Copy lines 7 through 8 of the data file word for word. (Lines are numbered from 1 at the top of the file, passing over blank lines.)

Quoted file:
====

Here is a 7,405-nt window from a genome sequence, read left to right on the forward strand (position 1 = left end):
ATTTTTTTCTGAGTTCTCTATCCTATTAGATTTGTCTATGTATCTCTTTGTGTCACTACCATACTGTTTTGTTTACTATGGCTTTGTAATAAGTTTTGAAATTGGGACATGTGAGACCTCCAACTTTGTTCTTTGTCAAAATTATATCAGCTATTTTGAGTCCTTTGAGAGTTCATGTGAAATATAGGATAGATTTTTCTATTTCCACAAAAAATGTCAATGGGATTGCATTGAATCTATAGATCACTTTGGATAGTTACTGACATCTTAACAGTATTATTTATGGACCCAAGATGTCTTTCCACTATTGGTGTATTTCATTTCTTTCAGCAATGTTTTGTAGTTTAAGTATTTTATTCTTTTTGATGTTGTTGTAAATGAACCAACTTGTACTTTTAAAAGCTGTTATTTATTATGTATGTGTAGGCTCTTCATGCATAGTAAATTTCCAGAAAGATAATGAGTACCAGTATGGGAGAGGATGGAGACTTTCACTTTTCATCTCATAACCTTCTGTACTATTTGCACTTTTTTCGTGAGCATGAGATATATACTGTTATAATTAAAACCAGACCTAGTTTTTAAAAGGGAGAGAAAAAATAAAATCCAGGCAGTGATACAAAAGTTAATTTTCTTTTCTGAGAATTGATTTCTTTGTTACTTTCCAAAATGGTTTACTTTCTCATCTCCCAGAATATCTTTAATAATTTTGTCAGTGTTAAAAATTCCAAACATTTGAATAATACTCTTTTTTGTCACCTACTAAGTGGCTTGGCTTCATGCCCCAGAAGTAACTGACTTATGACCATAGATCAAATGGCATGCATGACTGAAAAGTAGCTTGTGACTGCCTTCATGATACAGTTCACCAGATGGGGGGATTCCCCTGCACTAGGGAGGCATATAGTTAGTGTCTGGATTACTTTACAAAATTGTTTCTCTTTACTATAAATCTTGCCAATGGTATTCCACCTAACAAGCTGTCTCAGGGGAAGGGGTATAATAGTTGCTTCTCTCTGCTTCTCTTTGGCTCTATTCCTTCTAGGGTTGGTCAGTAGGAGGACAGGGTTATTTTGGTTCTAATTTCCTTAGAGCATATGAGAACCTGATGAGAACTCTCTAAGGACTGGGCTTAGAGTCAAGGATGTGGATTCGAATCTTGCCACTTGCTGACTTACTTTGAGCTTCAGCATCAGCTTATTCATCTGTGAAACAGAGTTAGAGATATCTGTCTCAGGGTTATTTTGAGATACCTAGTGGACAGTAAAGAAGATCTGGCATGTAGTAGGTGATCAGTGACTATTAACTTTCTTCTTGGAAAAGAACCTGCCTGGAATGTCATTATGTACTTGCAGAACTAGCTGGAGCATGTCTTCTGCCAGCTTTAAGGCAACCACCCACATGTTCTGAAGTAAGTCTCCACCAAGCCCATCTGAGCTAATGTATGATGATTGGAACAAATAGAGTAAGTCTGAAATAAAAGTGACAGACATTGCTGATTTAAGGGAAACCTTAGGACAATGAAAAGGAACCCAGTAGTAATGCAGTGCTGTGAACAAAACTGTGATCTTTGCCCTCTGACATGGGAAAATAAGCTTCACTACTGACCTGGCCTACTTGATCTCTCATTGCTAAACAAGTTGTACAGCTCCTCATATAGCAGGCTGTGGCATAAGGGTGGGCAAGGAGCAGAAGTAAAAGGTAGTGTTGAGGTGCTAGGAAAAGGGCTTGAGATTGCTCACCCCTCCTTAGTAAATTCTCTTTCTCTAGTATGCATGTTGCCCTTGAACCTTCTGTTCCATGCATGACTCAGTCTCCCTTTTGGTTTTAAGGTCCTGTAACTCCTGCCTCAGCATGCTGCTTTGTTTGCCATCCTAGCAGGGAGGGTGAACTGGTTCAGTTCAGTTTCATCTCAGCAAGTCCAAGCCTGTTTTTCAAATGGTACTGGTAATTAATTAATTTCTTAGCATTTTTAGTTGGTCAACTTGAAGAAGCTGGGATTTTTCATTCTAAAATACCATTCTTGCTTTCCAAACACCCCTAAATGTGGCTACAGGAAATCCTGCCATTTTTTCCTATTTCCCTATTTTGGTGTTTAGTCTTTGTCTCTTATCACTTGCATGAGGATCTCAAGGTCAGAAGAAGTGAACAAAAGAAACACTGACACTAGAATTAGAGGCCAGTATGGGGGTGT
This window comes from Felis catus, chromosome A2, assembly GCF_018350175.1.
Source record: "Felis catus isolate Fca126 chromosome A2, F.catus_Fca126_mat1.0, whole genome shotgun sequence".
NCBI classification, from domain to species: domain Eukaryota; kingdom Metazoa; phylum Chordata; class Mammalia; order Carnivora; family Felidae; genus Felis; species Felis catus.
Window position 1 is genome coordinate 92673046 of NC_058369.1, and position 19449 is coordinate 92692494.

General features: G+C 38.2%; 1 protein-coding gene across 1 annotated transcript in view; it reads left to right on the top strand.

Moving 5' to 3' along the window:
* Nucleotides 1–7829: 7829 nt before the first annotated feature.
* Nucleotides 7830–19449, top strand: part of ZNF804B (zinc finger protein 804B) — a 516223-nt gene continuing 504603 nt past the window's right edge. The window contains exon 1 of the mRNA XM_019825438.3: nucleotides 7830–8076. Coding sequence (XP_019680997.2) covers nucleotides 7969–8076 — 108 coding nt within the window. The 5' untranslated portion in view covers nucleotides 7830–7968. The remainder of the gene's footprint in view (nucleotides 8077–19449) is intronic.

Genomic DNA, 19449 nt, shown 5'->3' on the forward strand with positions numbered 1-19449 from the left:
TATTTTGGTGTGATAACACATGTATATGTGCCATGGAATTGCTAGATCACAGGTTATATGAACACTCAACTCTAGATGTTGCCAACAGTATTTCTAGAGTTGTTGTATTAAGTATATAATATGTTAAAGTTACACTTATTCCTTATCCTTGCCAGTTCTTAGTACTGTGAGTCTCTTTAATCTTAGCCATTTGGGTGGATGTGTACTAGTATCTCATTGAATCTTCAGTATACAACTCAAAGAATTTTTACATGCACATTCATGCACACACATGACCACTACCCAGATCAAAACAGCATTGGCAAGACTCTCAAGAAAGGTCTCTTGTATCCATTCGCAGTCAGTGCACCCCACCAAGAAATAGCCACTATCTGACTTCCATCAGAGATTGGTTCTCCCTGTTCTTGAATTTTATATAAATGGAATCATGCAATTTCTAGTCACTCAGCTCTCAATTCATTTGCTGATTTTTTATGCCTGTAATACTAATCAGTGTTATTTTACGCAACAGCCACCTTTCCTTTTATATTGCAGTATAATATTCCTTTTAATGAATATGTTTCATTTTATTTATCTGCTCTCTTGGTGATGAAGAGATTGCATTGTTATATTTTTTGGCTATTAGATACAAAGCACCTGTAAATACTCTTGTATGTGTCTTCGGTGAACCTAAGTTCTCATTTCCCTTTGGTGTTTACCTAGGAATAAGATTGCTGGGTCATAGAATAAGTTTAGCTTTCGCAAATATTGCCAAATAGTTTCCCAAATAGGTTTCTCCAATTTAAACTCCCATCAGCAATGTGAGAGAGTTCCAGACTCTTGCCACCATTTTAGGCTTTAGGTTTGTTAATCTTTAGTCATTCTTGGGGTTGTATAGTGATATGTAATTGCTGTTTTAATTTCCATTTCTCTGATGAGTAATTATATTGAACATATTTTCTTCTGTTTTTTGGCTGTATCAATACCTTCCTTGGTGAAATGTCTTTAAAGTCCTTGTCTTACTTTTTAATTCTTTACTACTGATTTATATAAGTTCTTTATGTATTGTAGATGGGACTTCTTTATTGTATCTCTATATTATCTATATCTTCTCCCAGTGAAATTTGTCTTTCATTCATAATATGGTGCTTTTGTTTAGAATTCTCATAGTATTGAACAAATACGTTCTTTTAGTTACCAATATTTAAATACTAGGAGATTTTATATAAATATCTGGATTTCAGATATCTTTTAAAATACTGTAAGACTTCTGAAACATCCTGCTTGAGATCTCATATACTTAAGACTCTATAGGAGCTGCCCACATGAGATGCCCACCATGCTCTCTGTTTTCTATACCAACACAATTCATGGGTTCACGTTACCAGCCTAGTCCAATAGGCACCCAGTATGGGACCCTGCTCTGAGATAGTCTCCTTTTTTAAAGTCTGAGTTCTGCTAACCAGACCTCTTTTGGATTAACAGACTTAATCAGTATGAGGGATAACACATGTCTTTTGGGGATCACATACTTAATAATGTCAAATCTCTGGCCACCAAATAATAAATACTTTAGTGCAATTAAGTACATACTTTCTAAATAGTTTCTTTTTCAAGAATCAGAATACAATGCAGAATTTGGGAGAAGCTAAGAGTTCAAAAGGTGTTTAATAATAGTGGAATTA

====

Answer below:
General features: G+C 38.2%; 1 protein-coding gene across 1 annotated transcript in view; it reads left to right on the top strand.

Moving 5' to 3' along the window: